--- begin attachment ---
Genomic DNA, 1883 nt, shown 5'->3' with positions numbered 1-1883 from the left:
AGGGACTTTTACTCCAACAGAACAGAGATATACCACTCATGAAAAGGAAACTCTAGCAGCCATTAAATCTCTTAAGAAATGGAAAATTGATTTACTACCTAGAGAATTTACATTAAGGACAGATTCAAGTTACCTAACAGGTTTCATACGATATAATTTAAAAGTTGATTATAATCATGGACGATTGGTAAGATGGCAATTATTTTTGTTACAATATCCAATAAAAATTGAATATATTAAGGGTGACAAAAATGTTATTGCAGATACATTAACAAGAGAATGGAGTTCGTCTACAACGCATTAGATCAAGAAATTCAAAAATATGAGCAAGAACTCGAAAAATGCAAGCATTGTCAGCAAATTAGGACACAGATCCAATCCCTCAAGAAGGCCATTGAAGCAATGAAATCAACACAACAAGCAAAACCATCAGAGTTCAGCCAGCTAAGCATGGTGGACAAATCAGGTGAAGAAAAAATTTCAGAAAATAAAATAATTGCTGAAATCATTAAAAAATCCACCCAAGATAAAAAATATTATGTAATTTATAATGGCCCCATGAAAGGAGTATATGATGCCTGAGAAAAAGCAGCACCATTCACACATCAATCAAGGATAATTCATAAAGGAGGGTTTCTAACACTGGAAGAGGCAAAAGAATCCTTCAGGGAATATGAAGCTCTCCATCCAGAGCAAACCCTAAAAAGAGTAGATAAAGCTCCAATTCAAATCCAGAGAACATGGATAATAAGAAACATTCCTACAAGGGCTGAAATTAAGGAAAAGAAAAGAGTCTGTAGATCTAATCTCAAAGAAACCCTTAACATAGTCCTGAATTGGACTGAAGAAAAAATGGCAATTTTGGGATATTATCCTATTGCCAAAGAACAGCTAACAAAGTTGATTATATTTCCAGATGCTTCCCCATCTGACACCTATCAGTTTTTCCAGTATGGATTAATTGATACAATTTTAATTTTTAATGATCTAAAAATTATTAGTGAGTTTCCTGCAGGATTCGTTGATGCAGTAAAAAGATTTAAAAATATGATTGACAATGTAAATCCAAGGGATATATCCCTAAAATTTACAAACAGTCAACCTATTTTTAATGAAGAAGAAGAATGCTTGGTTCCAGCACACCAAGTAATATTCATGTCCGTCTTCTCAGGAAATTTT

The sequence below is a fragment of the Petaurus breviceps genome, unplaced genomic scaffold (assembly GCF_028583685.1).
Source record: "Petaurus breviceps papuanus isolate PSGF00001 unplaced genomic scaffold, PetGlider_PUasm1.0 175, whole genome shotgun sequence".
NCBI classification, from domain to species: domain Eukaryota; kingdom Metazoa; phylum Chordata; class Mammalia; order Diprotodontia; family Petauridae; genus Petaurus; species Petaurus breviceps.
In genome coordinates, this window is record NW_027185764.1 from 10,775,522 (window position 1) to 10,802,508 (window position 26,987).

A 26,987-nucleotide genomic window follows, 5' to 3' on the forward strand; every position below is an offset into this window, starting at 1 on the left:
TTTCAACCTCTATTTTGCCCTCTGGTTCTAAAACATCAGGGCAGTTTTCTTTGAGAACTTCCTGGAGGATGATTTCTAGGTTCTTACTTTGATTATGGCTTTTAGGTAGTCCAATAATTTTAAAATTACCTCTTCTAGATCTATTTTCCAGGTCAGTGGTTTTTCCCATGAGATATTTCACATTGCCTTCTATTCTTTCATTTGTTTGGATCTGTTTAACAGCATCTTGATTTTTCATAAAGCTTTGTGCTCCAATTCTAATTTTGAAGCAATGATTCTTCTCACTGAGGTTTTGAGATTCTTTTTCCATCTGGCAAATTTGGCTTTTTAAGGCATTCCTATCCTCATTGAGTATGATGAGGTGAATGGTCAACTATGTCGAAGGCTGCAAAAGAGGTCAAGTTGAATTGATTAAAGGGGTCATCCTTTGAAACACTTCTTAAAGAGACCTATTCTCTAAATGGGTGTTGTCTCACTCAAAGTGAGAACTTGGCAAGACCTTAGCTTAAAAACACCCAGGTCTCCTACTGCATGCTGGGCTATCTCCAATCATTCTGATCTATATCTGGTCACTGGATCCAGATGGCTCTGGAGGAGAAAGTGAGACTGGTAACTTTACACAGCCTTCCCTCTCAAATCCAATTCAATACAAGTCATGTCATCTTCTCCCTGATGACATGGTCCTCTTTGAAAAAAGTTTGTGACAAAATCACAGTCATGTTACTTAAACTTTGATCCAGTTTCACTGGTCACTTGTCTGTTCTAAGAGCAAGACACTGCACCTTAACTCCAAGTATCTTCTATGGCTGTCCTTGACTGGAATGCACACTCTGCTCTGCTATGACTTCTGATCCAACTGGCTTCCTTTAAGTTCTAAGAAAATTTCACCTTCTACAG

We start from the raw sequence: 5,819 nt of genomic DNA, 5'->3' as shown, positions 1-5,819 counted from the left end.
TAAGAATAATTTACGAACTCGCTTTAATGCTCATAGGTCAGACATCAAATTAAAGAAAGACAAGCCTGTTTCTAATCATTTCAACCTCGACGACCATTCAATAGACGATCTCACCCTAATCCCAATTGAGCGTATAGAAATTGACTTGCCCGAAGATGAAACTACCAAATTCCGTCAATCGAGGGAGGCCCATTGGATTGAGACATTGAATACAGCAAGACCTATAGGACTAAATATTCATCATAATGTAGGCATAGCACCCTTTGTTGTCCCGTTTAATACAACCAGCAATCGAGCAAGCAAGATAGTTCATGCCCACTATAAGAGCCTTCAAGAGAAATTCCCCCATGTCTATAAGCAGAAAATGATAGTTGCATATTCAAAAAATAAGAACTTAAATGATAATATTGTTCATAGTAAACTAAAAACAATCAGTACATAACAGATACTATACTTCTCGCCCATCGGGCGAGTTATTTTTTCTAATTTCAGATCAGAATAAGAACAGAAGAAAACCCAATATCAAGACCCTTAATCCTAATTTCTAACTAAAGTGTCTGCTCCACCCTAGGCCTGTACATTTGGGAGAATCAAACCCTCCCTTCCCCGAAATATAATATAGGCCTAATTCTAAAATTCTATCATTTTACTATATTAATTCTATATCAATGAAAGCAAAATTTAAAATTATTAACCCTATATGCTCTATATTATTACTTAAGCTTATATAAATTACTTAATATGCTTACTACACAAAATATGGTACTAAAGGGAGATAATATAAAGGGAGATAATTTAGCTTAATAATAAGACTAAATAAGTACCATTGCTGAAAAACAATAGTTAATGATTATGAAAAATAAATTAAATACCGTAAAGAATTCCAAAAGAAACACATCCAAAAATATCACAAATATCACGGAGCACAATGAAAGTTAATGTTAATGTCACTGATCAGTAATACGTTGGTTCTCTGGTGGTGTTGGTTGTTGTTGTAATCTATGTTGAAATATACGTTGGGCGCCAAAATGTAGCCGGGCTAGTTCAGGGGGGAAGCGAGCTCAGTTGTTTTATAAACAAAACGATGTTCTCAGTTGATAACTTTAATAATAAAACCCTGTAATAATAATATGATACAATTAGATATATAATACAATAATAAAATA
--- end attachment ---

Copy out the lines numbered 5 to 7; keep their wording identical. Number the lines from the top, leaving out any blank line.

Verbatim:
NCBI classification, from domain to species: domain Eukaryota; kingdom Metazoa; phylum Chordata; class Mammalia; order Diprotodontia; family Petauridae; genus Petaurus; species Petaurus breviceps.
In genome coordinates, this window is record NW_027185764.1 from 10,775,522 (window position 1) to 10,802,508 (window position 26,987).

A 26,987-nucleotide genomic window follows, 5' to 3' on the forward strand; every position below is an offset into this window, starting at 1 on the left: